Laboratory: Using JDE
CSC 207 Algorithms and Object Oriented Design Spring 2011

Summary: In this lab, you will learn how to configure the Java Development Environment for Emacs (JDEE or just JDE) and use its built-in debugger.

Preparation

  1. Make a directory for the code you will be using in this lab:
      mkdir somewhere/jdelab
      cd somewhere/jdelab
  2. Copy the source files for this lab to your new directory:
      cp ~weinman/public_html/courses/CSC207/2011S/labs/code/jde/Factorial.java .
      cp ~weinman/public_html/courses/CSC207/2011S/labs/code/jde/Fibonacci.java .
                

Exercises

Exercise 1

  1. Edit (or create) a configuration file for emacs in your home directory:
      emacs ~/.emacs & 
  2. Add the following lines to your .emacs file.
    dotemacs.el
    ;;;;;;;;;;;;;;;;;;;;;;;;;;;;;;;;;;;;;;;;;;;;;;;;;;;;;;;;;;;;;;;;;;;;;;;;;;;;;;;;
    ;; JDE Configuration Commands
    
    ;; Include the speedbar (GNU emacs)
    (unless (string-match "XEmacs" emacs-version)
      (define-key-after (lookup-key global-map [menu-bar tools])
        [speedbar] '("Speedbar" . speedbar-frame-mode) [calendar])
    )
    
    ; Include pwd of a source file in the sourcepath for compilation
    (setq jde-sourcepath (quote (".")))       
    
    ;; Include pwd of a source file in the classpath for compilation
    (setq jde-global-classpath (quote ("."))) 
    
    ; Always include debug info when using JDE to compile
    (setq jde-compile-option-command-line-args (quote ("-g")))
    
    ; Tell JDE where to find the JDK (i.e., javac, java, and jdb)
    (setq jde-jdk-registry 
          (quote (("1.6" . "/usr/lib/jvm/java-6-openjdk"))))
    
    ; Tell JDE which JDK to use
    (setq jde-jdk (quote ("1.6")))
    
    ; In case we use emacs for other things, delay the (lengthy) loading
    ; of JDE until a Java file is actually opened
    (setq defer-loading-jde t)
    (if defer-loading-jde 
        (progn
          (autoload 'jde-mode "jde" "JDE mode." t)
          (setq auto-mode-alist
                (append 
                 '(("\\.java\\'" . jde-mode))
                 auto-mode-alist)))
      (require 'jde))
    
    ;;  JDE Config
    ;;;;;;;;;;;;;;;;;;;;;;;;;;;;;;;;;;;;;;;;;;;;;;;;;;;;;;;;;;;;;;;;;;;;;;;;;;;;;;;;

Exercise 2

If you already had a .emacs file, you may want to check and see whether the commands you'll add in this exercise are already present. It won't harm anything to add them twice, but there's certainly no need to .
  1. Add the following lines to enable syntax highlighting on any file you open in Emacs:
    ;; Enable syntax highlighting
    (global-font-lock-mode t)
  2. Add the following lines to enable parenthesis/brace matching in your source code (very handy!)
    ;; Show matching paren or bracket when cursor is on or after it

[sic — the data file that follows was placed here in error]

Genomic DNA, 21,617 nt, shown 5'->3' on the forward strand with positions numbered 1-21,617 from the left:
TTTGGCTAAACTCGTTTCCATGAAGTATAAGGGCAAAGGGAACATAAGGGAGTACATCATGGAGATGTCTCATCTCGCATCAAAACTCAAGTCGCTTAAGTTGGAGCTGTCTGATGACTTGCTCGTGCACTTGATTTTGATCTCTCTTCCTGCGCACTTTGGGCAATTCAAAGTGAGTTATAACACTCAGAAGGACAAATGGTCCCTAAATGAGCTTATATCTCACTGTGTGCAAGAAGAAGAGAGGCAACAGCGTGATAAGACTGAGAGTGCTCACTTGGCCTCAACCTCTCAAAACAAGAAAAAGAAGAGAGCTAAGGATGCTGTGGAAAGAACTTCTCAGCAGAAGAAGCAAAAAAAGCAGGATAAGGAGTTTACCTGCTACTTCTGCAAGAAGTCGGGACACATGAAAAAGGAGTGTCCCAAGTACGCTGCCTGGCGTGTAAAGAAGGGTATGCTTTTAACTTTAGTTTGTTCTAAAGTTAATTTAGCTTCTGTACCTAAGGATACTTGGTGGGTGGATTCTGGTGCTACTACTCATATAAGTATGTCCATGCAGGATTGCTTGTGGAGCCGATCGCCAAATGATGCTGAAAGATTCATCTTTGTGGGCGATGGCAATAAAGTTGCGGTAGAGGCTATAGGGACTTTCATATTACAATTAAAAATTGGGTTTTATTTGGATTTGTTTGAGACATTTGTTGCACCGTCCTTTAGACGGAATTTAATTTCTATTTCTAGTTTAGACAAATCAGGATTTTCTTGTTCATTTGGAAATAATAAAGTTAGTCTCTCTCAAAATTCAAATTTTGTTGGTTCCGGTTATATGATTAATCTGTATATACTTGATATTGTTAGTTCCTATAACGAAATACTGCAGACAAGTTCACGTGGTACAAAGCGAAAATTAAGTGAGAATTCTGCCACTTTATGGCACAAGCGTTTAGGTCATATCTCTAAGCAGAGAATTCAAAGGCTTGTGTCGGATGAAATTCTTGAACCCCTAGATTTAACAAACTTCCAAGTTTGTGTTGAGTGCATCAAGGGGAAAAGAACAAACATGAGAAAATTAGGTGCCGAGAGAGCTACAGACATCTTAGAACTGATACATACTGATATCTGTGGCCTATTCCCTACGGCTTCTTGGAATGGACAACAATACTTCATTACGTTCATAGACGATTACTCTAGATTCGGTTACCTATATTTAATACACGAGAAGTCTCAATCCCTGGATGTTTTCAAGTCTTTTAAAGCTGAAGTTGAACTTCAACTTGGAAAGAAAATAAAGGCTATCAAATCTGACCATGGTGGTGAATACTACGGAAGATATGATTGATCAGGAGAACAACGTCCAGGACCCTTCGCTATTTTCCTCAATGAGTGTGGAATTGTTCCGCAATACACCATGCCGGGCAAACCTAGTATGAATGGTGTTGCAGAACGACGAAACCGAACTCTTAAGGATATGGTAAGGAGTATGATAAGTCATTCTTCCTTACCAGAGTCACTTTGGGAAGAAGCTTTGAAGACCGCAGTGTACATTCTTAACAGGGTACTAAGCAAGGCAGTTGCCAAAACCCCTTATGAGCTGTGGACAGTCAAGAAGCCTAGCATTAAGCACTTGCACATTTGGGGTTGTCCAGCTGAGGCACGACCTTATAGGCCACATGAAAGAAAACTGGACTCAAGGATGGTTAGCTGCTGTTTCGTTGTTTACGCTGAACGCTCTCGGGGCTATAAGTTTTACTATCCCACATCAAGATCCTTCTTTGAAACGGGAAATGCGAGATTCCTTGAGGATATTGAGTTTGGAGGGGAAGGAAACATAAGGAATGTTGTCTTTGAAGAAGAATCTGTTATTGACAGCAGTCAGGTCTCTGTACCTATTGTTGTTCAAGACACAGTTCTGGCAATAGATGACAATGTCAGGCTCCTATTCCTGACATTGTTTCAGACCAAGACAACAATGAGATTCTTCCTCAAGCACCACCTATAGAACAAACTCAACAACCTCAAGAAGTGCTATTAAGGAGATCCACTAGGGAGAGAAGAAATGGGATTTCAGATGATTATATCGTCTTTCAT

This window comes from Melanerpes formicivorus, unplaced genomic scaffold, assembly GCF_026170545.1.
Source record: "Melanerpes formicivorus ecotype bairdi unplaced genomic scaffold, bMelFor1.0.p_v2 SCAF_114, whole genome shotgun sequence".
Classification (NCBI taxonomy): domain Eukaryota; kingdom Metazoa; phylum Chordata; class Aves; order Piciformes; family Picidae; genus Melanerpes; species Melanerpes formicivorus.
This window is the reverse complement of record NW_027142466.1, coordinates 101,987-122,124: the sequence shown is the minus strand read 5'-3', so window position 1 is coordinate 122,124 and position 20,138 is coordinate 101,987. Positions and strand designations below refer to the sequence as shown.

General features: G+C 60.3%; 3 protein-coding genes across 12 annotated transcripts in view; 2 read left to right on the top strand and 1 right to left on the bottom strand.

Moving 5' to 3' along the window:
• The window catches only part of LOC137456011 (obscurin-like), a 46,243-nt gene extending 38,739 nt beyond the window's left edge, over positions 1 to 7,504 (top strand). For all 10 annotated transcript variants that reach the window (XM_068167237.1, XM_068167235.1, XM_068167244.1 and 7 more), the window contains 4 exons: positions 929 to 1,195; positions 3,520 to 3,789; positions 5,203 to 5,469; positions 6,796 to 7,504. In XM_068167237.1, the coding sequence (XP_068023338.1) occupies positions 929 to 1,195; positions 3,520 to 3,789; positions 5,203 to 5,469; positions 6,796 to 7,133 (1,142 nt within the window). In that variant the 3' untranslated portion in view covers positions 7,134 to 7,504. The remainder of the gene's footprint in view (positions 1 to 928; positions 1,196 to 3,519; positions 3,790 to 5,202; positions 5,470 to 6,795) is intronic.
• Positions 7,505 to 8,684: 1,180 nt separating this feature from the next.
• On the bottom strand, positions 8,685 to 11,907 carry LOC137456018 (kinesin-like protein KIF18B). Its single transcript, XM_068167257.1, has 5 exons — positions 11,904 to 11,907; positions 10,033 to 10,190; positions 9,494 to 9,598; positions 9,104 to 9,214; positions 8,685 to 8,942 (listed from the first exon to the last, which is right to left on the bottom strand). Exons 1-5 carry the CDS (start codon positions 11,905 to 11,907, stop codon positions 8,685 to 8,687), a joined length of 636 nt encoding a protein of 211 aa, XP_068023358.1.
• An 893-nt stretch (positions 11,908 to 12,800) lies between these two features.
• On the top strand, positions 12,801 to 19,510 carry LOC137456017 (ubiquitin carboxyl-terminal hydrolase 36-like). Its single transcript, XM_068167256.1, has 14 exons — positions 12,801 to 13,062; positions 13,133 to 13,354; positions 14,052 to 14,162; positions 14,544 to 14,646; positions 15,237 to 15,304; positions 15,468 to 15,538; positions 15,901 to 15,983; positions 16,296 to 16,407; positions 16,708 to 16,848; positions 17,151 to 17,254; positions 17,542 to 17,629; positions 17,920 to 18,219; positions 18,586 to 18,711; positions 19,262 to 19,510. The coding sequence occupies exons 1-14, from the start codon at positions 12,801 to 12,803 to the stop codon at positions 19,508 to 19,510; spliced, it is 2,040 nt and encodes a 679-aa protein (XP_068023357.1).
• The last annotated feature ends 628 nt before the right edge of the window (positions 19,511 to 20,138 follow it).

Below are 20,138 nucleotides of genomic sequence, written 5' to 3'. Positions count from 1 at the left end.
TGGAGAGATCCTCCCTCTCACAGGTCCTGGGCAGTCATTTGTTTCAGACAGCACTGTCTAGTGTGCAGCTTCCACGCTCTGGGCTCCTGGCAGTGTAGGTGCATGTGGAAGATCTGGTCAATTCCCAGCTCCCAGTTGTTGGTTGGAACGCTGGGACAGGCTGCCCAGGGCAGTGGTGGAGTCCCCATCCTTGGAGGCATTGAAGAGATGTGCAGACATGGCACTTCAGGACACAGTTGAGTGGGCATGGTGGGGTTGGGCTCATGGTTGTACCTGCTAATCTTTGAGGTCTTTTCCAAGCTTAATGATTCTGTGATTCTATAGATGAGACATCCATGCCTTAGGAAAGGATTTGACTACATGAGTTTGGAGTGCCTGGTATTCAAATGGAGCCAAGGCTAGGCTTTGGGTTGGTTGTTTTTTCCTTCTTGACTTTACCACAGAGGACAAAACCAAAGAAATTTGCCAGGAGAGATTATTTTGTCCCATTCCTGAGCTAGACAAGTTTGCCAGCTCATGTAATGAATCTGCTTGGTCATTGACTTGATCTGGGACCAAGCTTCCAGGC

(show-paren-mode 1)
  3. Close emacs.

Exercise 3

  1. Open the file Factorial.java in Emacs. This should cause syntax highlighting to automatically come on (if it didn't already), and you might also notice it will take slightly longer to load, because the Java Development Environment is being loaded.
  2. You should see several new menus appear at the top of Emacs. Specifically:
    • Classes
    • JDE
    • Java
    • Jdb
  3. Click on the menu Classes. What does it show you? What happens if you choose a function name from the drop down menus?
  4. Add a class variable to Factorial.java:
      private static String foo;
  5. Now click on the Classes menu again. What is different about it? Does clicking on different things from the menu give you the behavior you might expect?
  6. Click on the JDE menu and examine some of the options in the menu and its submenus.
  7. Place your cursor somewhere on the line for your new variable foo. Click on the menu JDE ~ Documentation ~ Add. What happens?

    Note that you can accomplish the same thing with C-c C-v j (which means type Control-c, Control-v, and then j). Starting documentation is this easy. You have no excuses henceforth.

  8. Now, place your cursor at the end of the line for your variable foo. Click on the menu JDE ~ Code Generation ~ Wizards ~ Generate Get/Set Methods. What happens?
  9. Do your new methods show up in the Classes menu?

Exercise 4

  1. Inside one of the methods you just created, add a new line beginning
     foo.s
    as if you were going to call a member method of the variable foo that starts with s
  2. With the cursor still placed right after the s, type C-c C-v C-. (that is, control-C, control-V, and control-. (period)). What happens?
  3. Explore the menu(s).
  4. Find the entry
    subSequence(int, int) : java.lang.CharSequence
    and select it.
  5. What do you suppose are the arguments to this method? What is the return type?
  6. Delete what was just added and add an e so that you are left with just
    foo.e
    with the cursor placed just after the e.
  7. Do another "auto-complete" (C-c C-v C-.)
  8. How are the options different? Are they consistent with what you'd already typed?
This so-called auto-completion of fields (member variables) or methods is one of the most convenient properties of an integrated development environment, such as JDE. In JDE, auto-complete will work with any Java API type or a type you have defined, so long as In addition, methods of the current object can be autocompleted if they are preceded by a this., super. or even just a . prefix (though the latter is not acceptable syntax).

Exercise 5

  1. Open the Speedbar by going to the menu Tools ~ Speedbar. A new window should appear near your emacs frame that shows the files in your current directory.
  2. Notice that each file has a [+] next to it, indicating that it can be "opened," just like folders in many file browsers. Using your middle mouse button (which may be a wheel), click on the [+] next to Factorial.java. What do you see?
  3. The speedbar understands Java (and many other kinds of files). What appears is a list of the classes inside the file you "opened." Middle-click again on the +> to "open" that class and see what's inside.